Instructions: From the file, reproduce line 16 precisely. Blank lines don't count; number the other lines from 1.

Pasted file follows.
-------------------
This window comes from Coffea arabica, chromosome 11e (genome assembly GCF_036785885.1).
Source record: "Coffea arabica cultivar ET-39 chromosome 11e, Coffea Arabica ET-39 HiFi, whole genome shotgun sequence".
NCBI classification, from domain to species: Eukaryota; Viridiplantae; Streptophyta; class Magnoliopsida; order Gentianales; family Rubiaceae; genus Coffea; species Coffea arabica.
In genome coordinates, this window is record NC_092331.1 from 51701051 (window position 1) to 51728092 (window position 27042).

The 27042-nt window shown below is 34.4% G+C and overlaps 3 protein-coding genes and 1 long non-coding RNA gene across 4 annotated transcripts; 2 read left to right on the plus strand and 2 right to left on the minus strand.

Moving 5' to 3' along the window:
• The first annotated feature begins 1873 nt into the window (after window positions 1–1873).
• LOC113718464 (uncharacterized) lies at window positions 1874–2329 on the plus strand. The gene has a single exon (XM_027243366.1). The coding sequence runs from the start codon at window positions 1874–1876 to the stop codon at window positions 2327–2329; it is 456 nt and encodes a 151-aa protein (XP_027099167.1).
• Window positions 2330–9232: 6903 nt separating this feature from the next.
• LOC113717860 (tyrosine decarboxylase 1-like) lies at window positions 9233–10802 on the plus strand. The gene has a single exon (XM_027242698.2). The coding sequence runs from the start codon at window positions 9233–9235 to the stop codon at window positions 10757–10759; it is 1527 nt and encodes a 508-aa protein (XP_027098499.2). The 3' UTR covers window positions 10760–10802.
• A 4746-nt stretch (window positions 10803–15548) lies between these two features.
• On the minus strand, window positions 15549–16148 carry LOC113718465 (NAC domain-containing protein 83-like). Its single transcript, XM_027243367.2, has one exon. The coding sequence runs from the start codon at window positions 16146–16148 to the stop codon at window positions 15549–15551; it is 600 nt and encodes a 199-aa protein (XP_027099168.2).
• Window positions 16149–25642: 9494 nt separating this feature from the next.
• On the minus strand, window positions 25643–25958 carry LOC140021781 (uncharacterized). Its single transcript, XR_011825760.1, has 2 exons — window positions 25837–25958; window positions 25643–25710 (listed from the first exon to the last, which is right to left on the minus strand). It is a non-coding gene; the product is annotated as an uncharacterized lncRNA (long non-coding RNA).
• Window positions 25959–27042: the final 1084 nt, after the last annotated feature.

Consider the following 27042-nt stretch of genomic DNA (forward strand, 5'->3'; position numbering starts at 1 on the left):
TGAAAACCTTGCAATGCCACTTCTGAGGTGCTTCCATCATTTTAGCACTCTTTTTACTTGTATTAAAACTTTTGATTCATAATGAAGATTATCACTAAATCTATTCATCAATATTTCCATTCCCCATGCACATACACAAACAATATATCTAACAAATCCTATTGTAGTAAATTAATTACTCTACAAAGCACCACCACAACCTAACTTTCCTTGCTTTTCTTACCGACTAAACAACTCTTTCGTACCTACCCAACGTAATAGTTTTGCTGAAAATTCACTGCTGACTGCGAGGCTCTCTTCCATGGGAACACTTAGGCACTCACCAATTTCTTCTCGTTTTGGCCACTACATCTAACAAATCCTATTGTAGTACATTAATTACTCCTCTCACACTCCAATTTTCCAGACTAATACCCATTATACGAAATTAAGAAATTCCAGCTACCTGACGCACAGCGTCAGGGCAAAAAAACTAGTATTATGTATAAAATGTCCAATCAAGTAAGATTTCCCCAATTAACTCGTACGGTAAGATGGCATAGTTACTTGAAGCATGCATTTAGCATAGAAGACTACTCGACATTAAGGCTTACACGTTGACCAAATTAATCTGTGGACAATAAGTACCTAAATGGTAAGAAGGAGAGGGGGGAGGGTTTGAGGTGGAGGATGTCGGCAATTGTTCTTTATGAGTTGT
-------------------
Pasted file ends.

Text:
Consider the following 27042-nt stretch of genomic DNA (forward strand, 5'->3'; position numbering starts at 1 on the left):